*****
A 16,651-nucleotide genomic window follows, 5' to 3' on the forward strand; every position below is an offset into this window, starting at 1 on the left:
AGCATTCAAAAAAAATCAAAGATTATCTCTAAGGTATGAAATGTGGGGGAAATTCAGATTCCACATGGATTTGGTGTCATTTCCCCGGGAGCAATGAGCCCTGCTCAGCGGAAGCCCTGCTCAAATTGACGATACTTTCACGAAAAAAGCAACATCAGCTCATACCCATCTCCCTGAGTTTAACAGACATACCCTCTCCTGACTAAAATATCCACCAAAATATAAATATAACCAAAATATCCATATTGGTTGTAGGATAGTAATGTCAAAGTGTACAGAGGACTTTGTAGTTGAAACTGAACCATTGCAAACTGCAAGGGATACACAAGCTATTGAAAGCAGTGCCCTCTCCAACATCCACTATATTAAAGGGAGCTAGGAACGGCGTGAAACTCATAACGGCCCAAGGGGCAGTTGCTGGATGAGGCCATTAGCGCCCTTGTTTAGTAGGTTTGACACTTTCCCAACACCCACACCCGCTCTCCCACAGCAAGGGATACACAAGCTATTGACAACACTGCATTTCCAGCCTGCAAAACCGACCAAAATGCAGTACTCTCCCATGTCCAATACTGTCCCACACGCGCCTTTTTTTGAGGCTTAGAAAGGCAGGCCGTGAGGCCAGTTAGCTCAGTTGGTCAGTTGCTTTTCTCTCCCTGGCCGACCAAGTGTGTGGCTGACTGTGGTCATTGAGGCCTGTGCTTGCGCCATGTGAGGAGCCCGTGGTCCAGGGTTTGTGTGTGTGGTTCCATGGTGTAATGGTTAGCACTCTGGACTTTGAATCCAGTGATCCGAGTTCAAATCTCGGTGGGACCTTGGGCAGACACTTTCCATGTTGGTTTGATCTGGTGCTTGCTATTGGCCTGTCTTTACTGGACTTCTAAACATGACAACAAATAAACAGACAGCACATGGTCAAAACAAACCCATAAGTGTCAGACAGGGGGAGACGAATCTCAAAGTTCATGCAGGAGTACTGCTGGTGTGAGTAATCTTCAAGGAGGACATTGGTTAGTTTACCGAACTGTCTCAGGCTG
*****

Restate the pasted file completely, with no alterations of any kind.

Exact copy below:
A 16,651-nucleotide genomic window follows, 5' to 3' on the forward strand; every position below is an offset into this window, starting at 1 on the left:
AGCATTCAAAAAAAATCAAAGATTATCTCTAAGGTATGAAATGTGGGGGAAATTCAGATTCCACATGGATTTGGTGTCATTTCCCCGGGAGCAATGAGCCCTGCTCAGCGGAAGCCCTGCTCAAATTGACGATACTTTCACGAAAAAAGCAACATCAGCTCATACCCATCTCCCTGAGTTTAACAGACATACCCTCTCCTGACTAAAATATCCACCAAAATATAAATATAACCAAAATATCCATATTGGTTGTAGGATAGTAATGTCAAAGTGTACAGAGGACTTTGTAGTTGAAACTGAACCATTGCAAACTGCAAGGGATACACAAGCTATTGAAAGCAGTGCCCTCTCCAACATCCACTATATTAAAGGGAGCTAGGAACGGCGTGAAACTCATAACGGCCCAAGGGGCAGTTGCTGGATGAGGCCATTAGCGCCCTTGTTTAGTAGGTTTGACACTTTCCCAACACCCACACCCGCTCTCCCACAGCAAGGGATACACAAGCTATTGACAACACTGCATTTCCAGCCTGCAAAACCGACCAAAATGCAGTACTCTCCCATGTCCAATACTGTCCCACACGCGCCTTTTTTTGAGGCTTAGAAAGGCAGGCCGTGAGGCCAGTTAGCTCAGTTGGTCAGTTGCTTTTCTCTCCCTGGCCGACCAAGTGTGTGGCTGACTGTGGTCATTGAGGCCTGTGCTTGCGCCATGTGAGGAGCCCGTGGTCCAGGGTTTGTGTGTGTGGTTCCATGGTGTAATGGTTAGCACTCTGGACTTTGAATCCAGTGATCCGAGTTCAAATCTCGGTGGGACCTTGGGCAGACACTTTCCATGTTGGTTTGATCTGGTGCTTGCTATTGGCCTGTCTTTACTGGACTTCTAAACATGACAACAAATAAACAGACAGCACATGGTCAAAACAAACCCATAAGTGTCAGACAGGGGGAGACGAATCTCAAAGTTCATGCAGGAGTACTGCTGGTGTGAGTAATCTTCAAGGAGGACATTGGTTAGTTTACCGAACTGTCTCAGGCTG